It was the worst mass killing on European soil since World War II – the massacre of 8,000 Muslim men and boys in Srebrenica.
The UN war crimes tribunal for the former Yugoslavia says the slaughter was genocide.
It began on July 11, 1995, towards the end of Bosnia’s 1992-95 war, which started following the break-up of Yugoslavia.
The massacre happened despite the presence of the UN, who created ‘safe havens’ for civilians in Srebrenica, Sarajevo and Gorazde.
To mark the 20th anniversary of the massacre, we have brought together the stories of some of those most touched by the tragedy.
Nedžad Advić – the teenager who survived a mass execution
Nedžad Advić was 17 when the massacre took place. Three years earlier, he says, his family had been forced out of their home after it was torched by Serb soldiers.
He took shelter with his father, mother and three younger sisters in Srebrenica in 1993. He said the arrival of the UN had given them hope but that was dashed, when, in July 1995, General Ratko Mladic began an offensive in the region.
“I thought that I would die fast without suffering. Thinking that my mum would never know where I finished they began to shoot us in our backs. I did not know whether I lost consciousness, but I lay on my stomach bleeding and trembling. I was shot in my stomach and right arm. The shooting continued and I watched the lines of people falling down.
“I could hear and feel bullets hitting all around me. Shortly after that I was wounded heavily in my left foot. The men were dying around me; I could hear their death-rattles.
“I was dying too in terrible pain and had no strength to call them to kill me. I said to myself: ‘Oh my God, why don’t I die?’ The pain was unbearable.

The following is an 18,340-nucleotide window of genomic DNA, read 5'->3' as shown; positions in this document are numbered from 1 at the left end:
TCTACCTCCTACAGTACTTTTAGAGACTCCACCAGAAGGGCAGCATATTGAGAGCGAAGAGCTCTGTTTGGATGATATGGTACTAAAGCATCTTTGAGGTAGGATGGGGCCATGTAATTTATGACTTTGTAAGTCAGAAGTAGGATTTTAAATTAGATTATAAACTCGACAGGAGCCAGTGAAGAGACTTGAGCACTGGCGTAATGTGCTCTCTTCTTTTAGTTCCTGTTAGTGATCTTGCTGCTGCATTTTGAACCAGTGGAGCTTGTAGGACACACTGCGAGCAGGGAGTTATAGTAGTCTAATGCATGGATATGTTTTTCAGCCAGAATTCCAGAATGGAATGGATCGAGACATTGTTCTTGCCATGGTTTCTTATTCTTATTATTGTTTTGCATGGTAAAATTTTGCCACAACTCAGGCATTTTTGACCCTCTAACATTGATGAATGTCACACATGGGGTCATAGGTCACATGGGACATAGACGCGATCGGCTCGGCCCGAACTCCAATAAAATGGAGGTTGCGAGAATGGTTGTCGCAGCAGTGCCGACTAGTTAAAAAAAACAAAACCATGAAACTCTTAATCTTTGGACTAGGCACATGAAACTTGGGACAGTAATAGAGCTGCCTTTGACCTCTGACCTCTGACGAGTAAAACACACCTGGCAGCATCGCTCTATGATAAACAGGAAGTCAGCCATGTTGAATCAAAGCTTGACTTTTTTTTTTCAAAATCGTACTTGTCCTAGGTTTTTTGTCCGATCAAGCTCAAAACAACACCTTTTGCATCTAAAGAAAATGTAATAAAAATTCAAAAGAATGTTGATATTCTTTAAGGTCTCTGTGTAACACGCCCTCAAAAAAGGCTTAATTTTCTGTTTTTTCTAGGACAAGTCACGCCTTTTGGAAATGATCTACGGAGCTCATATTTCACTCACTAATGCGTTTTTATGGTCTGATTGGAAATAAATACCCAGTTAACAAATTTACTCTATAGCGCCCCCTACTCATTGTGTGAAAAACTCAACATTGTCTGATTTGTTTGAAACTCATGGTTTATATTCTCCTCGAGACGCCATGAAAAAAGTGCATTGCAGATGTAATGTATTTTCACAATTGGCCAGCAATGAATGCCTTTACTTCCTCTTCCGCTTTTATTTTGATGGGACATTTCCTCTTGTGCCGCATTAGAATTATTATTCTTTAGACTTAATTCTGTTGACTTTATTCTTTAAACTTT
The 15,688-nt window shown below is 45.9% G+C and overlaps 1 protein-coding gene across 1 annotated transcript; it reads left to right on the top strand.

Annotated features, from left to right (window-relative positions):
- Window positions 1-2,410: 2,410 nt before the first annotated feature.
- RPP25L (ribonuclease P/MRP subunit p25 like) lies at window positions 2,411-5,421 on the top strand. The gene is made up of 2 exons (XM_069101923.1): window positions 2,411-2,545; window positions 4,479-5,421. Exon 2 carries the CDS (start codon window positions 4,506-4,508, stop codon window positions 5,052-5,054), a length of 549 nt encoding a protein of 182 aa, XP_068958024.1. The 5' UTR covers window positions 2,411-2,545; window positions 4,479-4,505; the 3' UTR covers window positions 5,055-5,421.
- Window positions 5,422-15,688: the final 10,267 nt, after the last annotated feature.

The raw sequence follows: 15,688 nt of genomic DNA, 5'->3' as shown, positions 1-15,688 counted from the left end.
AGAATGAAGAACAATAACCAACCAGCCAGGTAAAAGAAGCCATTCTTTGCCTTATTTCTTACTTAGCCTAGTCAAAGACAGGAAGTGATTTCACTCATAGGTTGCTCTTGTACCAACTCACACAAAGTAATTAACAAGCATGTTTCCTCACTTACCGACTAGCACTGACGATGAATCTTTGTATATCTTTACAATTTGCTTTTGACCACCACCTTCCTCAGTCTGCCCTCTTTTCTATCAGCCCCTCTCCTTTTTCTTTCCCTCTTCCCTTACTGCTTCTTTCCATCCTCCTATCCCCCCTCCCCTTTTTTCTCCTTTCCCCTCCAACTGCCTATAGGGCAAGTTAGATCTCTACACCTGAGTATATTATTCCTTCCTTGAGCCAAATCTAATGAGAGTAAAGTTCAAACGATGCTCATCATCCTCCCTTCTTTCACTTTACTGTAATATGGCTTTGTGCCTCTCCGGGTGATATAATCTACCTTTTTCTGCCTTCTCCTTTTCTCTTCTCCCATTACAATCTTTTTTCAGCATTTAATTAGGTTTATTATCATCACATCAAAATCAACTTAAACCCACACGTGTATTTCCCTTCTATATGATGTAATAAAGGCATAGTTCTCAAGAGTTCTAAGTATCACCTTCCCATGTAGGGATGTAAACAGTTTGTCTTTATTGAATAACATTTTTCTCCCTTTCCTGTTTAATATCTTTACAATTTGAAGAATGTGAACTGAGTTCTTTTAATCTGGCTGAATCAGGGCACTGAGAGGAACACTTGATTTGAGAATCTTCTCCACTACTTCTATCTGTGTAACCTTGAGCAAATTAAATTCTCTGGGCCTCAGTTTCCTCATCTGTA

It was midnight and the lorry moved away. Trying to raise my head I noticed a man who was moving. I asked him: ‘Are you alive?’ He answered: ‘Yes, come to untie me.’ We succeeded in untying one another and avoiding the next lorry arriving.
After days of suffering, wandering through the woods, hiding in the streams, sleeping in the graveyards, crawling with my terrible pain we managed to reach the territory under Bosnian government control. My father, uncle and relatives who sought shelter at the Dutch base in Potočari did not survive.”
Saliha Osmanović – the mother who lost her whole family
“On 11th July 1995, my world changed forever. Five days earlier, on 6th July I had buried my youngest son, Edin. He was killed by a Bosnian Serb grenade, as their forces advanced on the UN Safe Area of Srebrenica.
“When I buried Edin on that hot summer’s day, I imagined things could not get any worse. But less than a week later, I lost the rest of my family; my husband, Ramo, and son, Nermin, were captured and killed as they fled to the free territory of Tuzla. I, along with thousands of other women, waited at a refugee camp for my husband and son to arrive. They never did.
“After my village was attacked and burnt down by Bosnian Serb forces in May of 1993, we fled to the UN safe haven, certain the world would protect us. The conditions were abysmal. We lived in a house with 60 people, without electricity or running water, and only one toilet.
“On the night of July 11th, I heard the screams and cries of people who were being tortured and killed. All the refugees were paralysed with fear. The next morning, trucks arrived to take us to free territory. Later, I watched in horror at what had become of our men and boys. Video footage taken by Bosnian Serb forces emerged of my husband being captured with several others. He was calling up to Nermin, who was hiding in the mountains, to surrender. I cannot describe the excruciating pain I experienced watching that.